A fuel pressure regulator is an integral part of a vehicle's fuel system. It is located between the vehicle's gas tank and its carburetor. It is designed to keep the fuel line pressure at a consistent value, allowing for smooth operation of the engine.
Too much fuel entering a vehicle's engine is known as a "rich" condition, while too little fuel is known as a "lean" condition. If the vehicle is running rich, a flap in the fuel pressure regulator will close and allow the excess fuel to flow back to the gas tank. If the vehicle is running lean, the flap will open the fuel pressure regulator, allowing more fuel to flow to the engine.
Average fuel pressure can be anywhere from 45 psi to 55 psi, but consult with your vehicle service manual for the proper fuel-pressure range before performing this test.
Step 1 - Locating the Fuel Pressure Regulator
Finding the fuel pressure regulator is not that difficult. Follow the fuel line to the throttle body or carburetor. The regulator is most likely attached near the throttle body assembly.
Step 2 - Testing the Vacuum Line
You first need to test the vacuum line leading into the fuel pressure regulator. Remove the existing vacuum hose and replace it with clear plastic tubing. Start the vehicle and manually open the butterfly valve on the carburetor, or have a friend press on the gas pedal. A leak in the regulator will allow fuel to escape into the line. The clear plastic tubing will allow you to see this happening.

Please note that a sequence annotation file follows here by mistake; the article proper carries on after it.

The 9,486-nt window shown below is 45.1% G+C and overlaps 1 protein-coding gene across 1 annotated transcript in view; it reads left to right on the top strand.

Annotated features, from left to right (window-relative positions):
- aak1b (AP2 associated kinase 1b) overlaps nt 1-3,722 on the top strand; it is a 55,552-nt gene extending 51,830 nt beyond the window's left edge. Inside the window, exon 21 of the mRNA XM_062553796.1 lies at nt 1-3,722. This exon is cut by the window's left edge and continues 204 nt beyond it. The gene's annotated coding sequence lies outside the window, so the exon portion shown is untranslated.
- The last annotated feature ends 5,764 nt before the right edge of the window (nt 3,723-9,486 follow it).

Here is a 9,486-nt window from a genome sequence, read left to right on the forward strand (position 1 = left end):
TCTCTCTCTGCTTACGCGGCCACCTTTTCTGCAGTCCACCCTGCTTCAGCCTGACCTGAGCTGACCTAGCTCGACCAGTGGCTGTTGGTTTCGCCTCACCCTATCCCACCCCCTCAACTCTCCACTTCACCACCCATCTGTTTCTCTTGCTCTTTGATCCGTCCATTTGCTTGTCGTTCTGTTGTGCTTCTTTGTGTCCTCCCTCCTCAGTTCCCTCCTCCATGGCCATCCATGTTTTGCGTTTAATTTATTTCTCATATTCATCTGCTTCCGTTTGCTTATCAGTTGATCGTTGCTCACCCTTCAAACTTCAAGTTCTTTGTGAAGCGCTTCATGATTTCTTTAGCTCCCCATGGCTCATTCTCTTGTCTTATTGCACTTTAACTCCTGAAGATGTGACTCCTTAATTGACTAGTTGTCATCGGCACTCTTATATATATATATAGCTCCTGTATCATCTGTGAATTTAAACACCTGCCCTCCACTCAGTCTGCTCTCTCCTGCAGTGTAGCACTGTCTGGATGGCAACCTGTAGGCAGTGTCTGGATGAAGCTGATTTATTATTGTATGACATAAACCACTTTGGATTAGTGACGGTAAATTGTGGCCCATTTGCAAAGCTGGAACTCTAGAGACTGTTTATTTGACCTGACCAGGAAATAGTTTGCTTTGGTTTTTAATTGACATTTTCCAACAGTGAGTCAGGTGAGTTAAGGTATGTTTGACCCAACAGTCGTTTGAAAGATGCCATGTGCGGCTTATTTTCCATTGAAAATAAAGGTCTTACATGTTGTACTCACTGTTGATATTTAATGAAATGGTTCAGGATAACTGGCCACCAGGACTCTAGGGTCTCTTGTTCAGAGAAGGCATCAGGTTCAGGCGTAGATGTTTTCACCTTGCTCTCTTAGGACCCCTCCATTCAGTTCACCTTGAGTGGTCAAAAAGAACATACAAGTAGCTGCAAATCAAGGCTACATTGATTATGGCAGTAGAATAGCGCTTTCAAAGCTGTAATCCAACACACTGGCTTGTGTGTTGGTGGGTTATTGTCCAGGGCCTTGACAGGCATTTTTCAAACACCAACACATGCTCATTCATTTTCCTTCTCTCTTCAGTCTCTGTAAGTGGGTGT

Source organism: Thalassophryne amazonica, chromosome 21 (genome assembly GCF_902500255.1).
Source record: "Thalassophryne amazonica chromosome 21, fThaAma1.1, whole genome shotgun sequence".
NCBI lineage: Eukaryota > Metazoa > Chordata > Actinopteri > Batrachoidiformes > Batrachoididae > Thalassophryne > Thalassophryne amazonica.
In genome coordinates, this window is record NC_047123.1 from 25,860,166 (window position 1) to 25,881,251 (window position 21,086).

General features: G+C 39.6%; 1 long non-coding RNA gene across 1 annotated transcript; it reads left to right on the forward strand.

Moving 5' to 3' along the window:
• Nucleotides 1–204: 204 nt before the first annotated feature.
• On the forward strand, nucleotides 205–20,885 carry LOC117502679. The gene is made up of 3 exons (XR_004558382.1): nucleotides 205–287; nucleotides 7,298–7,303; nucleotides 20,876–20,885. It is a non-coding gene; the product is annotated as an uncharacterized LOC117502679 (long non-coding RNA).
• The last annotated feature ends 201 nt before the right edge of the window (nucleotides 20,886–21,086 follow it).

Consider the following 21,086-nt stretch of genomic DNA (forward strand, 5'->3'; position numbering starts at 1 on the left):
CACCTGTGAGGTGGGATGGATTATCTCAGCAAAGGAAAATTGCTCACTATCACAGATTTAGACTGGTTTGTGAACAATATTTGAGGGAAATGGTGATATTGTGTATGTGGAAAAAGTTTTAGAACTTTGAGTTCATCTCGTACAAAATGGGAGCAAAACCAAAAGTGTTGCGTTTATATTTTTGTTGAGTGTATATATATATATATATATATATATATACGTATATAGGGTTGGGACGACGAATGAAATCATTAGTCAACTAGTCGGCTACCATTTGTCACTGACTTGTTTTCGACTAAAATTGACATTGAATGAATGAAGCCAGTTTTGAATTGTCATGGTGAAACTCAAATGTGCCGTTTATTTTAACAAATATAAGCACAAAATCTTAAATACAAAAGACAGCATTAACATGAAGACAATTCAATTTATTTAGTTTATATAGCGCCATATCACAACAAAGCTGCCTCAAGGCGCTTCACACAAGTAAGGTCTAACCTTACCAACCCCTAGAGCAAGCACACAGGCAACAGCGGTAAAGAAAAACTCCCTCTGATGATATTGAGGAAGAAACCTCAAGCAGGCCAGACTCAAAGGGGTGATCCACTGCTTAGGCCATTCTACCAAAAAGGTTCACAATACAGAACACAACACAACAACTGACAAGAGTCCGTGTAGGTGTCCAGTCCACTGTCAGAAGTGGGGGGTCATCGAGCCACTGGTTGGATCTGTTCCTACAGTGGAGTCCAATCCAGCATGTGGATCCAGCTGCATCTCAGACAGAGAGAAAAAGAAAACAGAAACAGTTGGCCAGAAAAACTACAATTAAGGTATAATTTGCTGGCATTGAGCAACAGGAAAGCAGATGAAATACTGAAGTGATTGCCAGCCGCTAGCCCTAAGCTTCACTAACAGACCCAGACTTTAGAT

If the vacuum system is working properly, replace the plastic tubing with the original vacuum hose and continue troubleshooting.
Step 3 - Testing the Fuel Pressure Regulator
If your vehicle's fuel pressure regulator has a port available for the regulator gauge, you can screw the gauge into the regulator for this test. If no port is available on the regulator, there should be a location along the fuel rail assembly where you can attach the tester. Look for a screw cap assembly along the fuel line. Unscrew the cap and screw the regulator gauge in place.
Once the gauge has been installed, turn the key to the on position and read the indicator on the gauge. It should read the correct fuel system pressure for your vehicle. Have someone else start the car while you continue to watch the gauge indicator. The indicator should increase by 5 psi. If the fuel pressure does not increase, the fuel pressure regulator is faulty and needs to be replaced. A decrease in the pressure is an indication of a clogged fuel filter or faulty fuel pump and further troubleshooting of those parts is necessary.
Step 4 - Finishing the Testing
After testing your fuel pressure regulator, remove the fuel pressure gauge and reattach the screw cap to the regulator testing port or the fuel line assembly. Pick up any necessary parts for your repair and replace them according to your car's specifications. Faulty fuel delivery can lead to problems in the engine, which will be much more costly to repair.